In an open letter to the industry, executive director Bentley Nettles said many businesses had said they won't follow the governor's order that mandates bars to close if they get more than half their revenue from alcohol beverage sales.
"The governor's executive order is the current law of the state, and TABC will enforce it, as will other state and local government entities. When a business tells TABC it doesn't intend to follow these orders, you leave the agency with no option but to revoke your license and shut you down," Nettles wrote.
Abbott passed the executive order on June 26 after COVID-19 cases had begun to surge dramatically in Texas.
Since the order, multiple establishments faced consequences, including having their liquor license suspended.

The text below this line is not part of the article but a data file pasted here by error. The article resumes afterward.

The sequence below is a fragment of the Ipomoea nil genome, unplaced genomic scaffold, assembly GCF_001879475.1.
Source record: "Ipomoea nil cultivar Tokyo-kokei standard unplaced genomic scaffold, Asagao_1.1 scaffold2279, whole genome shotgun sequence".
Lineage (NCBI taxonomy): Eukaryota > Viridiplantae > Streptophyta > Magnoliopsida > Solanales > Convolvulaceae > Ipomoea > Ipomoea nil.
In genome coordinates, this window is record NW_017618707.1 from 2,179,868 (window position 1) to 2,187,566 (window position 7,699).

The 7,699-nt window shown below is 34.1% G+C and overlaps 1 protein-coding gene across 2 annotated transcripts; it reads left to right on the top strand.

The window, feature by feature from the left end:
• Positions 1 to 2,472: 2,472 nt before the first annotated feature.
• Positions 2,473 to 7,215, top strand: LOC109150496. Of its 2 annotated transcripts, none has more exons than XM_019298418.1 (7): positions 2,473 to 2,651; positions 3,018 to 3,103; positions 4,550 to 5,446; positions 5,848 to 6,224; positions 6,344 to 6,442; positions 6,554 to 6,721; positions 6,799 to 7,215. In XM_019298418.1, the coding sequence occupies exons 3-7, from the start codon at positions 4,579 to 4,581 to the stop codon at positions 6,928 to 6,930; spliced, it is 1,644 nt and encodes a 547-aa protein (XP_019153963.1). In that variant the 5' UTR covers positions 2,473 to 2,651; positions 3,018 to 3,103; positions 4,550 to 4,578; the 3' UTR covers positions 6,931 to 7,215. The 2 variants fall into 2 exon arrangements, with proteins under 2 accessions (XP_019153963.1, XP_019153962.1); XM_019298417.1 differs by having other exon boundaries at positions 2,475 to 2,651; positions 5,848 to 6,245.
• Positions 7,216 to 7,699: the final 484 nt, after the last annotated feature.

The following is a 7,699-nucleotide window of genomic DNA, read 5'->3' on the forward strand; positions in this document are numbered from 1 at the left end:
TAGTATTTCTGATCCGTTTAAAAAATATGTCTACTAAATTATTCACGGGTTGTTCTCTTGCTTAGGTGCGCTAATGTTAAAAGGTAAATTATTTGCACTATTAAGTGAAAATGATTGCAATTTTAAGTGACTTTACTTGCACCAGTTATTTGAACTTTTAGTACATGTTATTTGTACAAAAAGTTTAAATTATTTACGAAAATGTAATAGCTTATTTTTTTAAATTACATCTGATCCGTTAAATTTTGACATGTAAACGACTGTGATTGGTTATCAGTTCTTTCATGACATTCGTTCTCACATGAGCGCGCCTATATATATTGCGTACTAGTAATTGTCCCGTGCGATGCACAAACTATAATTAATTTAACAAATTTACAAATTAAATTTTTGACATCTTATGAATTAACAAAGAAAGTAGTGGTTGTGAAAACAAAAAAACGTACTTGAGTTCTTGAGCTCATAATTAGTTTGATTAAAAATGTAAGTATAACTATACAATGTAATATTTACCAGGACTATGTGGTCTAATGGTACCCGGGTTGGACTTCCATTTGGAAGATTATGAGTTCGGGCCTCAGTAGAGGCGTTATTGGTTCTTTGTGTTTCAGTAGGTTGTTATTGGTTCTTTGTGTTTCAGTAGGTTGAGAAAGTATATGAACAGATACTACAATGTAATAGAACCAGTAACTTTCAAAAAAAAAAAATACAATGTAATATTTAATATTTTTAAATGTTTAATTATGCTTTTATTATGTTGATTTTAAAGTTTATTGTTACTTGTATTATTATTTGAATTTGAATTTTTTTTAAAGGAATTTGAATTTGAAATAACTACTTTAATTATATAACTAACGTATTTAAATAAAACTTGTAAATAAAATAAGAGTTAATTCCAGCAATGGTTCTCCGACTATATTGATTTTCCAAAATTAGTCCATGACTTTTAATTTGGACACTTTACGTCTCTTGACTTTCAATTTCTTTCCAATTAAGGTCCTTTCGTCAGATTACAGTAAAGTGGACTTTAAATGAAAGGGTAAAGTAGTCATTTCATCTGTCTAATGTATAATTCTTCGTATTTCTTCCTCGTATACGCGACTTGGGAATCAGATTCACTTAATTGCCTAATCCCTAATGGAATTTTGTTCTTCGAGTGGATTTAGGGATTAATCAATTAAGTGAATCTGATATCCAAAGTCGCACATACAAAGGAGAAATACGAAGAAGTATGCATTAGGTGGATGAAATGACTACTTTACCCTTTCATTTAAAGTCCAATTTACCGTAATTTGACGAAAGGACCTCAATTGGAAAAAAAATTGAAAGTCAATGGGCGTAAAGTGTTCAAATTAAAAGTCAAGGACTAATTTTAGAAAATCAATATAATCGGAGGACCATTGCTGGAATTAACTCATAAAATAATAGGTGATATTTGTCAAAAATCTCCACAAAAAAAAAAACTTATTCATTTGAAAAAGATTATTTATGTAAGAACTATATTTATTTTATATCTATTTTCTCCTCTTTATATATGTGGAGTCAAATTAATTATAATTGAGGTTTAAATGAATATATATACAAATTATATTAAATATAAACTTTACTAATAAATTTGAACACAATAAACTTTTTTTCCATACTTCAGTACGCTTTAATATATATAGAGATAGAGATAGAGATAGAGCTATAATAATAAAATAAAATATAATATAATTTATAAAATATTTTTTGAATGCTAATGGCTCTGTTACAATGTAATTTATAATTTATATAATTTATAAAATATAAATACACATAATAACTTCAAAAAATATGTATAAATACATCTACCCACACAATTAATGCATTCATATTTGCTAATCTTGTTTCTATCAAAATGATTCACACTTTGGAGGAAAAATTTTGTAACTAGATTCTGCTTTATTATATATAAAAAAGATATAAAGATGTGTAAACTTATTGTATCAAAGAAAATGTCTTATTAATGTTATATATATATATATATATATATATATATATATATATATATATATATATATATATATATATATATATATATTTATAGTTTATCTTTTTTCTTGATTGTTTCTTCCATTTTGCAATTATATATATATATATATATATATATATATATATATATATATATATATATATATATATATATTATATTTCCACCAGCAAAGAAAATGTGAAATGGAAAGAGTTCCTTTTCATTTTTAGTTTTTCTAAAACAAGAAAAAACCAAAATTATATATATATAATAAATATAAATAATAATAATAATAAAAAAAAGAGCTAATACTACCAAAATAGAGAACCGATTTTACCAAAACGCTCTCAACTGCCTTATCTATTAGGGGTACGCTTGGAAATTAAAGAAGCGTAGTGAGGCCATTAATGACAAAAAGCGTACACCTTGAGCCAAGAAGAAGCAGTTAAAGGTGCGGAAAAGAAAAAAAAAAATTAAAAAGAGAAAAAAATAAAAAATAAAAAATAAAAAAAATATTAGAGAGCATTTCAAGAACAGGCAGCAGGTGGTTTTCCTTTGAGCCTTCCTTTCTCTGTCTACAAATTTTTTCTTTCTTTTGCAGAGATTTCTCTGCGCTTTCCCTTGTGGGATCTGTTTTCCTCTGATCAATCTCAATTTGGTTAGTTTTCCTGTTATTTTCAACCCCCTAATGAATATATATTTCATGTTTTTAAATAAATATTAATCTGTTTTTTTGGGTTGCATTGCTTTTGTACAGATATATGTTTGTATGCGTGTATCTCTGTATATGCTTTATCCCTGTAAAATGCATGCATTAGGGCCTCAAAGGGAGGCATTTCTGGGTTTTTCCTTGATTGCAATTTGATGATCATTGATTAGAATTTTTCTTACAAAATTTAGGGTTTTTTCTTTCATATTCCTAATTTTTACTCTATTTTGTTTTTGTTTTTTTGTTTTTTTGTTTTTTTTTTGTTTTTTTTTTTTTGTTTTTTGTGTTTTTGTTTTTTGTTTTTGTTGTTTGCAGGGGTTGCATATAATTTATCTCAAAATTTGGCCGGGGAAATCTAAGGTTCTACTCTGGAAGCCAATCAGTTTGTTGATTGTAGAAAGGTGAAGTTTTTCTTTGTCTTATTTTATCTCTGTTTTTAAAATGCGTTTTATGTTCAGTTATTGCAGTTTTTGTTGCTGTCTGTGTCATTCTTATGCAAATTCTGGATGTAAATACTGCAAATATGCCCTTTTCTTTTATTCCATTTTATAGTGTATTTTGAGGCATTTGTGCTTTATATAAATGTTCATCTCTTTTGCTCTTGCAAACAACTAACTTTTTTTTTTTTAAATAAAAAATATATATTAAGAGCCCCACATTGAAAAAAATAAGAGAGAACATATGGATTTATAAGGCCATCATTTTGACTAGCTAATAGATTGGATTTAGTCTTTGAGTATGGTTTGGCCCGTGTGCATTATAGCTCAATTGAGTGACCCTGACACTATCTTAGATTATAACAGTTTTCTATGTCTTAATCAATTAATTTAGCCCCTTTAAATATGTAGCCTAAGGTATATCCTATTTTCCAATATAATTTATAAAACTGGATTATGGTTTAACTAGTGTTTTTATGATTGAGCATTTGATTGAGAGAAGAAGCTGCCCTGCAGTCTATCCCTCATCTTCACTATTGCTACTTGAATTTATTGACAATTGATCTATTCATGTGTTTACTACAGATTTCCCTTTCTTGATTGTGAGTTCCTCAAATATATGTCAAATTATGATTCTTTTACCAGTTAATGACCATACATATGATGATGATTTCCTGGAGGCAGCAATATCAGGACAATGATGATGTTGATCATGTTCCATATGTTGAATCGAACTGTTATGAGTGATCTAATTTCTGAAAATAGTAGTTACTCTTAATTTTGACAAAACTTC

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Videos surfaced showing people standing close together, violating social distancing rules and not wearing masks at Spire Nightclub in downtown Houston.
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Houston Mayor Sylvester Turner had even created an accountability wall showing the businesses who violated Abbott's order.
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According to its website, TABC has the authority to suspend any license that poses a threat to the public welfare.
The first infraction will result in up to a 30-day license suspension, and the second will result in up to a 60-day suspension.
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